The clinical behaviour of colon cancer is heterogeneous. Five-year overall survival is 50-65% with all stages included. Recurring somatic chromosomal alterations have been identified and some have shown potential as markers for dissemination of the tumour, which is responsible for most colon cancer deaths. We investigated 115 selected stage II-IV primary colon cancers for associations between chromosomal alterations and tumour dissemination.
Follow-up was at least 5 years for stage II-III patients without distant recurrence. Affymetrix SNP 6.0 microarrays and allele-specific copy number analysis were used to identify chromosomal alterations. Fisher’s exact test was used to associate alterations with tumour dissemination, detected at diagnosis (stage IV) or later as recurrent disease (stage II-III).
Loss of 1p36.11-21 was associated with tumour dissemination in microsatellite stable tumours of stage II-IV (odds ratio = 5.5). It was enriched to a similar extent in tumours with distant recurrence within stage II and stage III subgroups, and may therefore be used as a prognostic marker at diagnosis. Loss of 1p36.11-21 relative to average copy number of the genome showed similar prognostic value compared to absolute loss of copies. Therefore, the use of relative loss as a prognostic marker would benefit more patients by applying also to hyperploid cancer genomes. The association with tumour dissemination was supported by independent data from the The Cancer Genome Atlas.
Deletions on 1p36 may be used to guide adjuvant treatment decisions in microsatellite stable colon cancer of stages II and III.
Electronic supplementary material
The online version of this article (doi:10.1186/1471-2407-14-872) contains supplementary material, which is available to authorized users.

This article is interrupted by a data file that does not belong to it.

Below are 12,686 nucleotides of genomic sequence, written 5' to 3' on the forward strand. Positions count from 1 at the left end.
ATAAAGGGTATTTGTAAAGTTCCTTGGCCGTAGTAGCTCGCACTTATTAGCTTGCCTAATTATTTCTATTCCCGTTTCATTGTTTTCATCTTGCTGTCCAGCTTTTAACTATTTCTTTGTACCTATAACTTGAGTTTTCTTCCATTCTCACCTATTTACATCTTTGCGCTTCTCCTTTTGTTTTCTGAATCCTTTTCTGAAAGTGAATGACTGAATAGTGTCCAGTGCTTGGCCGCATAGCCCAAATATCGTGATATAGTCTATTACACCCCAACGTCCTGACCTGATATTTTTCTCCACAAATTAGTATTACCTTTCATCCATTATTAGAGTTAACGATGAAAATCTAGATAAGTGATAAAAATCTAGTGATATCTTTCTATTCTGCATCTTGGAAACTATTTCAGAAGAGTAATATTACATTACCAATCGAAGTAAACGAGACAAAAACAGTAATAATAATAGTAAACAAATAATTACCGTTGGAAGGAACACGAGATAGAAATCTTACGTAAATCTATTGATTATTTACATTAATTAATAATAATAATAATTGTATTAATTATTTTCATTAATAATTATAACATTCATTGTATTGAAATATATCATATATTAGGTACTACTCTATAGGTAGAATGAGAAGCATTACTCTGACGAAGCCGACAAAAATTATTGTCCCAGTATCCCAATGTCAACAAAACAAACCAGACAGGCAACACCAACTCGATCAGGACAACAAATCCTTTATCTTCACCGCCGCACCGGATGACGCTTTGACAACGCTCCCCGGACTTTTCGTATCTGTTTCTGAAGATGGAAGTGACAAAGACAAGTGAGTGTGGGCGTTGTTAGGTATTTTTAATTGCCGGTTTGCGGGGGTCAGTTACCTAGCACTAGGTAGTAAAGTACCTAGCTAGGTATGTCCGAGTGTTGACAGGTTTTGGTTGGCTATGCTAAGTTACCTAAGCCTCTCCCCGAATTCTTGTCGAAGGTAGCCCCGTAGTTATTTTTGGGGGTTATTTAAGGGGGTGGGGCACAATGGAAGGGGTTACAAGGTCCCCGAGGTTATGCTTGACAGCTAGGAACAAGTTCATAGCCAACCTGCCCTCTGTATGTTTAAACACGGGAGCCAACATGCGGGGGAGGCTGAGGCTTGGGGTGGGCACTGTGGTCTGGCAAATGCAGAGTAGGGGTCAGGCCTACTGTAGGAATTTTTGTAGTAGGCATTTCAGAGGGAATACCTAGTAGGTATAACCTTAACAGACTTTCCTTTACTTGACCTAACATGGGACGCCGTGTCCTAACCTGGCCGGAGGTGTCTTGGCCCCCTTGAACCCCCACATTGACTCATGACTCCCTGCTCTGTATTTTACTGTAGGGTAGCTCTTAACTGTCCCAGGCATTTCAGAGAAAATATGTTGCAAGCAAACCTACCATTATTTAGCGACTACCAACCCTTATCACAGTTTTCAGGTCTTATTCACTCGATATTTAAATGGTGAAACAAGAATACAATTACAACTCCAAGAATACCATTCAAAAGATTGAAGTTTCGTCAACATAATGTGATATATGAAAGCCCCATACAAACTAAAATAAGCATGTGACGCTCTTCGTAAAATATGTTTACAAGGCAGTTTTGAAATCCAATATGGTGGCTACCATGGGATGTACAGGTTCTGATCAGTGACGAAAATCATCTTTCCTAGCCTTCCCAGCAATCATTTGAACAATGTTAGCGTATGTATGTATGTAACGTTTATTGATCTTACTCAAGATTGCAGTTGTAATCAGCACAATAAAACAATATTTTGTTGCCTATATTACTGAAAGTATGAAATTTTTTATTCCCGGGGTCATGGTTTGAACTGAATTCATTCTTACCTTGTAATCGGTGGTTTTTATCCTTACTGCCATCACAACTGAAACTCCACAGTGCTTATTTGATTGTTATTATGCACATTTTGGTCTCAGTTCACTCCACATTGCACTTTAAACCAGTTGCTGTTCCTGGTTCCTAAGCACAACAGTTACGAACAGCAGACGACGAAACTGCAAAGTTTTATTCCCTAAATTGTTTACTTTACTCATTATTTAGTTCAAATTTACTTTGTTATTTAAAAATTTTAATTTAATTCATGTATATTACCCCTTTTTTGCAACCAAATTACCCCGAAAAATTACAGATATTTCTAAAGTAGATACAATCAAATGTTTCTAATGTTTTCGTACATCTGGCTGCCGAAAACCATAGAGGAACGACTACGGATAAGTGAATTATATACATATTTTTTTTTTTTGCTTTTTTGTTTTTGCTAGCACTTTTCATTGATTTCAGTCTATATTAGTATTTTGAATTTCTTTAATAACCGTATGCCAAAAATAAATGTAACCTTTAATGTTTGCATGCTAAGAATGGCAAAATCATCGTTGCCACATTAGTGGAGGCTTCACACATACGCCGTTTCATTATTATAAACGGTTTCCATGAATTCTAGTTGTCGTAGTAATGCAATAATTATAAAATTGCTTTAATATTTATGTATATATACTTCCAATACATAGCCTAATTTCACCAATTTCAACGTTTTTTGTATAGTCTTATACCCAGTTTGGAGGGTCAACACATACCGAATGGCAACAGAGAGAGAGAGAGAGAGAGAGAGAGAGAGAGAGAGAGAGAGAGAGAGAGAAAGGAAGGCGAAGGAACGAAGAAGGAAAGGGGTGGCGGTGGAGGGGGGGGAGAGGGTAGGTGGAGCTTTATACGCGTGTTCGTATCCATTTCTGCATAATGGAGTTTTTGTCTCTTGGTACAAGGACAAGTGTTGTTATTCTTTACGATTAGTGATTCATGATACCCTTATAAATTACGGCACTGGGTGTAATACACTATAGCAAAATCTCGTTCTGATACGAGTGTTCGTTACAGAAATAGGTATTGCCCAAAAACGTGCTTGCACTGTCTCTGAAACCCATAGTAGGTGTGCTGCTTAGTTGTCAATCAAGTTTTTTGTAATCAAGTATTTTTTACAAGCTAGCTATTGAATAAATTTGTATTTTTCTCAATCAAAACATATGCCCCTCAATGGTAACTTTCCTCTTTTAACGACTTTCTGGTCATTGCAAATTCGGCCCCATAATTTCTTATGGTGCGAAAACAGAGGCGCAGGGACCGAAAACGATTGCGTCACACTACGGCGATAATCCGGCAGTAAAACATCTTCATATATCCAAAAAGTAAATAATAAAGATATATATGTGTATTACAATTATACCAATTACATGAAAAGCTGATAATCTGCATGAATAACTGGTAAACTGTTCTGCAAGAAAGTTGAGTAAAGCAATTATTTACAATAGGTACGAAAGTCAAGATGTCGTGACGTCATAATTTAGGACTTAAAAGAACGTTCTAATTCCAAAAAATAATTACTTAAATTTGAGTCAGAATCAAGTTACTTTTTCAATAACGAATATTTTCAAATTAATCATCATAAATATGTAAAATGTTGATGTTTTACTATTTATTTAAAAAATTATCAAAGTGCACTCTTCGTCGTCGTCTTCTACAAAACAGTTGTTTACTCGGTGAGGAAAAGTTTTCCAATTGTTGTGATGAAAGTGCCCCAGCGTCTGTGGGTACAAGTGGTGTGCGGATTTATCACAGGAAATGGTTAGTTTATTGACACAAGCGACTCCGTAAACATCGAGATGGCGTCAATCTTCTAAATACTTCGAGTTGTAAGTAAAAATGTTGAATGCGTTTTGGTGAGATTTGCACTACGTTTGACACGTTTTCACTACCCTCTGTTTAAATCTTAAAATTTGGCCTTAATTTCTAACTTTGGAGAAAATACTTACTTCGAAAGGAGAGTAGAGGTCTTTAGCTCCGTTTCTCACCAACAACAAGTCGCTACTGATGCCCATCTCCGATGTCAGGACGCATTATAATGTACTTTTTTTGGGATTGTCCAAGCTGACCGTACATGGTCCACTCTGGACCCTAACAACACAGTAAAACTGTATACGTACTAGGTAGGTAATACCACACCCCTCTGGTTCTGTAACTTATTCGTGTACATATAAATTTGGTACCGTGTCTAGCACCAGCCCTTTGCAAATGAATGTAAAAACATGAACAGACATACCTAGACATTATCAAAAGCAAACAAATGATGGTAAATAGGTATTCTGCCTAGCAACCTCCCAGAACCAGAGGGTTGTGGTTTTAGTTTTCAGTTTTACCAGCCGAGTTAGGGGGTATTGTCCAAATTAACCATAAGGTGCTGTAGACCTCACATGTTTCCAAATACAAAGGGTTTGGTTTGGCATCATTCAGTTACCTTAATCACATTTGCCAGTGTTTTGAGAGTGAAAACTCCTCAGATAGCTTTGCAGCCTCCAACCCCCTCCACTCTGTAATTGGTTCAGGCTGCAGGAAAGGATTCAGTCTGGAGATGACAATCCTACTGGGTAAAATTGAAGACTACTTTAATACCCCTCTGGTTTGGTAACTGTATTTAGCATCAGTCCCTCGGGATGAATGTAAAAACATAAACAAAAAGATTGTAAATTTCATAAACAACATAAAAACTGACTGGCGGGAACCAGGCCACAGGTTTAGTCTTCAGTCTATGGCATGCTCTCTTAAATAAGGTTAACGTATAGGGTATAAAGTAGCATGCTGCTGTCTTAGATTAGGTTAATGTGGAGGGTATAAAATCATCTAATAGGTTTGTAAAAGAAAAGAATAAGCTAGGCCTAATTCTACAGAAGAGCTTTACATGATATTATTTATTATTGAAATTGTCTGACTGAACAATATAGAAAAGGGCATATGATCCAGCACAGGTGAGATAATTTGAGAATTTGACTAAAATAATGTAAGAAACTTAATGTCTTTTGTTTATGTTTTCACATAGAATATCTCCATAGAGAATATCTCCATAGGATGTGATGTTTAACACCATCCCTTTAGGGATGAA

Colon cancer; Prognostic marker; Allele-specific copy number analysis; Genome duplication; 1p36; Metastasis; Tumour dissemination
Neuron specific enolase (NSE) is a recognized biomarker for assessment of neurological outcome after cardiac arrest, but its reliability has been questioned. Our aim was to investigate what influence storage of samples and choice of measuring methods may have on levels of NSE in peripheral blood.
Two serum samples were drawn simultaneously from 51 hypothermia treated cardiac arrest patients. One sample (original sample) was analysed when collected, using the Diasorin-method (LIAISON®NSE, LNSE). The other sample was frozen, stored at −70°C (stored sample), and reanalysed in the same laboratory 4–7 years later using both the Diasorin method and a Roche-method (NSE Cobas e601, CNSE). In addition, a comparison of the two methods was performed on 29 fresh samples.
The paired NSE results in original and stored samples were not significantly different, using the LNSE-method. The two methods produced significantly different results (p < 0.0001) on the paired, stored samples, with the CNSE method yielding higher values than the LNSE-method in 96% of samples. The CNSE method resulted in 36% higher values on average. In the method comparison on fresh samples, the CNSE-method generated on average 15% higher values compared to the LNSE-method, and the difference between the paired results was significant (p < 0.0001).
The CNSE method generated consistently higher NSE-values than the LNSE method and this difference was more pronounced when frozen samples were analysed. Tolerability for prolonged freezing was acceptable.
Biomarkers; Cardiac arrest; Hypothermia; Methodology; Neuron specific enolase; NSE; Prognostication